FTC publically addresses compliance violation with Pinterest contestApril 30, 2014 2:18 pm
If you think all your social media promotions have been legally compliant, you may need to think again. Even if you abide by all the rules and regulations pertaining to sweepstakes and contests, there is another federal government regulation that you need to keep in mind.
Recently the Federal Trade Commission (FTC) completed an investigation into a Pinterest-based contest conducted by Cole Haan. The contest rules instructed participants to create Pinterest boards titled “Wandering Sole” and pin five images of shoes from Cole Haan’s Pinterest board as well as five images of the participants “favorite places to wander”, all tagged #WanderingSole. Cole Haan would then judge all the entries and award one grand prize winner based on creativity a $1,000 shopping spree.
Sounds like a pretty simple Pinterest contest that is similar to many others. However, in a public letter from the FTC sent to Cole Haan’s counsel, the FTC expressed concern that the participants re-pinning of Cole Haan products were endorsements of the products and there was no clear indicator that the pins were incentivized by the opportunity to win the $1,000 shopping spree. The FTC claimed that by instructing participants to just use the hashtag #WanderingSole, Cole Haan did not adequately communicate that this was a contest entry with a financial incentive between the participant and the Sponsor, Cole Haan.
The letter stated that Cole Haan may have violated Section 5 of the FTC Act, which “requires the disclosure of a material connection between a marketer and an endorser when their relationship is not otherwise apparent from the context of the communication that contains the endorsement.” Under these circumstances, entry into a contest to receive a prize in exchange for endorsing a product through social media constitutes a material connection that would not reasonably be expected by viewers of this endorsement.
Upon further review, the FTC chose not to pursue any action against Cole Haan at this time. They stated the reasons being that they had not publicly addressed that entry into a contest is a form of material connection nor whether a “pin” on Pinterest may constitute an endorsement. So we now need to be aware that the FTC has “publicly addressed” this issue. They also stated that they chose not to pursue this because it drew a small amount of participants and that Cole Haan has since adopted a social media policy that meets the FTC’s concerns.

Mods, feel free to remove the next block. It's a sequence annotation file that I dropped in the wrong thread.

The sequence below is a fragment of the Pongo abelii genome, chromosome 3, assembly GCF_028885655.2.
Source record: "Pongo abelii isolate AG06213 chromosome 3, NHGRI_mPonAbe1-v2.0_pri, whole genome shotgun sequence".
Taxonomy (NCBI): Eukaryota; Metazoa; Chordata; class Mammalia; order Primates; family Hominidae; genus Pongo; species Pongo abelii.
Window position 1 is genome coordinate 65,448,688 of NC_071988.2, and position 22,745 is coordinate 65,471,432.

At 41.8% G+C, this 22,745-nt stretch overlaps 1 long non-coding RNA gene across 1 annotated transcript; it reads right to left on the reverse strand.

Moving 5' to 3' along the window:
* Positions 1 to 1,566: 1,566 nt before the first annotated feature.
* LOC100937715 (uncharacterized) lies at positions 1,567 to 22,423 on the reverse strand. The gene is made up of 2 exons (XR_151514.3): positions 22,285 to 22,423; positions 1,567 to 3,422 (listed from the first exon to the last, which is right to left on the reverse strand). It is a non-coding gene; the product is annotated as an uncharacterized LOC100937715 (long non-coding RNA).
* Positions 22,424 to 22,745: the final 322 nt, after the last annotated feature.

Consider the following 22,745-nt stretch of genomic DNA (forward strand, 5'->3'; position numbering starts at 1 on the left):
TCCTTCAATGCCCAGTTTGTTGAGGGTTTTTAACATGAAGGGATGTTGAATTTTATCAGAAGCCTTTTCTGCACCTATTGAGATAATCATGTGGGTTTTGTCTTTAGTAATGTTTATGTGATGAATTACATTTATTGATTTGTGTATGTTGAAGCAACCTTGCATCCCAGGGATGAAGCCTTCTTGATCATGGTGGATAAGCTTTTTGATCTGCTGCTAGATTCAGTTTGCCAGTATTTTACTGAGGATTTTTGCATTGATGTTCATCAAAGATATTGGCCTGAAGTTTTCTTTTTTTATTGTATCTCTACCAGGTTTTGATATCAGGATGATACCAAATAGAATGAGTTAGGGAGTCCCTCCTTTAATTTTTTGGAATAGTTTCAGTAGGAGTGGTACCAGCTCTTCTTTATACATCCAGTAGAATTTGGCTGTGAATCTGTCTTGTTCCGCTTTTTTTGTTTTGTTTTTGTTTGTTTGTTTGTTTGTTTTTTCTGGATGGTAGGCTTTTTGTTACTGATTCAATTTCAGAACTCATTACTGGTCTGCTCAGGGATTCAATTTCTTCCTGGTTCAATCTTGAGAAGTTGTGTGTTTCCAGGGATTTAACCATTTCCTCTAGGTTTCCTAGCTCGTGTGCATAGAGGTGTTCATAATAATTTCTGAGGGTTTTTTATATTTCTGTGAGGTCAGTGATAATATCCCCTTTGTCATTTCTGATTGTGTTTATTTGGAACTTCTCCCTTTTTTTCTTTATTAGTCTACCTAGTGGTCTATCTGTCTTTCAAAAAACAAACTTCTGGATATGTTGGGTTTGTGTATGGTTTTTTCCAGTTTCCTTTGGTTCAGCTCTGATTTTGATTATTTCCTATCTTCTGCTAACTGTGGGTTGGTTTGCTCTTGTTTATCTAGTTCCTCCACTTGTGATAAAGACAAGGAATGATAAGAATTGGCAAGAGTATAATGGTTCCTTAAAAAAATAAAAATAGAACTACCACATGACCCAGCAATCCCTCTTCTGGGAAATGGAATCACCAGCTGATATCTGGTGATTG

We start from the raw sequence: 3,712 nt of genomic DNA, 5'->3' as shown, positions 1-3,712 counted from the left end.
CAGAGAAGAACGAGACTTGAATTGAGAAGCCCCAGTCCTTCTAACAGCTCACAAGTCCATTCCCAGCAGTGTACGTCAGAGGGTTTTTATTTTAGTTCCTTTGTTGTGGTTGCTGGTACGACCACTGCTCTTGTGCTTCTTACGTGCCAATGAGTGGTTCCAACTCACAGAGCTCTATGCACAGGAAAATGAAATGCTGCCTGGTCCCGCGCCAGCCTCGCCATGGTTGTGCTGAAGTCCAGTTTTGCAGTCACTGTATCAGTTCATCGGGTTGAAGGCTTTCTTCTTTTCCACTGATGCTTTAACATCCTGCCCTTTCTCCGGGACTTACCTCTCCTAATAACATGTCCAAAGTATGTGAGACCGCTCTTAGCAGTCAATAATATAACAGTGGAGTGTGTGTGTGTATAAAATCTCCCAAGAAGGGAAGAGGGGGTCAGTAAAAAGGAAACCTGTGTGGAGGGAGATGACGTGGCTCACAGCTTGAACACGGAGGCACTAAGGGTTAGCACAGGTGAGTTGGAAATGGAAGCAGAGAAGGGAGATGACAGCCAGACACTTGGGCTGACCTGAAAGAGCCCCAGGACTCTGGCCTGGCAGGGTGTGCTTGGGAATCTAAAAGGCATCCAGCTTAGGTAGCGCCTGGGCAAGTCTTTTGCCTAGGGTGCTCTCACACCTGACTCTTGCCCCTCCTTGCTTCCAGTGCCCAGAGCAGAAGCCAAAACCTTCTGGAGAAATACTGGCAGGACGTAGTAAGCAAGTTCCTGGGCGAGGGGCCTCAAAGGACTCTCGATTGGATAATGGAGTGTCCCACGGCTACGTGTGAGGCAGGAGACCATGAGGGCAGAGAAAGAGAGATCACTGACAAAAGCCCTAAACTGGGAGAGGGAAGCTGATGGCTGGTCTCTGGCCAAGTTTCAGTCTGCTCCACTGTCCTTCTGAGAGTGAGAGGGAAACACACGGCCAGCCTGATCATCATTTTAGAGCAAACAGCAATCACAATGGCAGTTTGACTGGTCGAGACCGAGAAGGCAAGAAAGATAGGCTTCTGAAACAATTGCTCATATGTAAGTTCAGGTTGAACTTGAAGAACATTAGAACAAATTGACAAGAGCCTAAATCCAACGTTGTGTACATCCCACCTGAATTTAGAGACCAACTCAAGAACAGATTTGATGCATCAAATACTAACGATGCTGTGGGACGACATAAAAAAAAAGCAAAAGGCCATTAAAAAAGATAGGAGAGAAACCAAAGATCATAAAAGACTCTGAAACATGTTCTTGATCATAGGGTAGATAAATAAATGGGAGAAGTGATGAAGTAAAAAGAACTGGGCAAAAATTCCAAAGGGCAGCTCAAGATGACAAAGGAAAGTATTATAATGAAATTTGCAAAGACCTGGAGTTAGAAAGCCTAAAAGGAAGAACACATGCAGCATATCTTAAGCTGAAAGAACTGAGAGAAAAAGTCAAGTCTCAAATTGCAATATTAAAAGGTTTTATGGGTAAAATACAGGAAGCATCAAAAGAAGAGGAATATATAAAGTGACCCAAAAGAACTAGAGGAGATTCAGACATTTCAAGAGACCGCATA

So you may now be wondering how the ruling impacts future plans for social media promotions, particularly those that encourage user-generated content to be created and shared not just on Pinterest, but other social media networks such as Twitter, Instagram and Facebook. One simple way is to clearly communicate that this is a promotion with the hashtag. You can do that by adding a second #hashtag such as #sweeps #contest or #giveaway to your promotion, or combine it into one i.e., #WanderingSoleContest. Since this does make the hashtag longer, you may want to keep the promotion name as short as possible.
Another thing to keep in mind when structuring your promotion is to ask the participants to create something more original, not just post or repin photos of your product from your website. For example, invite them to submit a photo of their recipe creation or in the case of this recent Instagram Contest from the folks at Kissimmee, FL, invite them to create a video describing how they would “Rock their Vacation” in Kissimmee.
I wrote about these new FTC endorsements guidelines when they were originally introduced back in 2009. At the time it was a warning to many bloggers who were writing posts for various brands and not disclosing that they were receiving payment or free product in return. At the time the FTC said that they had “no intention of shutting down the blogosphere” and to go after every little blogger (which we were all very concerned about). Instead it was more targeted to “those affiliate marketers who make exaggerated claims just to drive web traffic to make money”. We couldn’t agree with them more on this issue.
Now I don’t think the FTC intends to go after every little social media contest, but instead they want marketers to be aware that if they are requesting user-generated content tied to their brands, than they should make it more obvious why this content is being created in the first place. Makes overall perfect sense when you think about it. One of the first rules of social media that I learned and incorporated into all my presentations was transparency. That still rings as the #1 rule in my opinion.
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